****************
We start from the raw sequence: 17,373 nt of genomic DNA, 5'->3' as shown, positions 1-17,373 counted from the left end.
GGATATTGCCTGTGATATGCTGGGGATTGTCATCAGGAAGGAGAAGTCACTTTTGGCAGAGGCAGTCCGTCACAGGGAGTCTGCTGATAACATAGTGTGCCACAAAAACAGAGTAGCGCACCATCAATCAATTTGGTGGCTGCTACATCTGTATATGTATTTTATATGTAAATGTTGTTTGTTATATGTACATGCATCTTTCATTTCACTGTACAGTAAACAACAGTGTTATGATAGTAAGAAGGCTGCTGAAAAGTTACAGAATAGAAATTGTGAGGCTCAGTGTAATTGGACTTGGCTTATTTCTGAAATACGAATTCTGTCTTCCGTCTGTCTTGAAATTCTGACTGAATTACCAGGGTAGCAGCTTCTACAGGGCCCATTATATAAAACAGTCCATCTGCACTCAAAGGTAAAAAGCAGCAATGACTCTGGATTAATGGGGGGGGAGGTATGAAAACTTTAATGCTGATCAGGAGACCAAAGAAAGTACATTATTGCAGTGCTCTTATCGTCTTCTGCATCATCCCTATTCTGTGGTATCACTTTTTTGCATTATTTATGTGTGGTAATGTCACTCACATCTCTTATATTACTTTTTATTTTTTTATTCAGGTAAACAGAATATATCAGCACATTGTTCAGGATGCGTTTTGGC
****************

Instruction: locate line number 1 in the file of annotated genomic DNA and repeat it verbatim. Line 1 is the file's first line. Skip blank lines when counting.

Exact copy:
We start from the raw sequence: 17,373 nt of genomic DNA, 5'->3' as shown, positions 1-17,373 counted from the left end.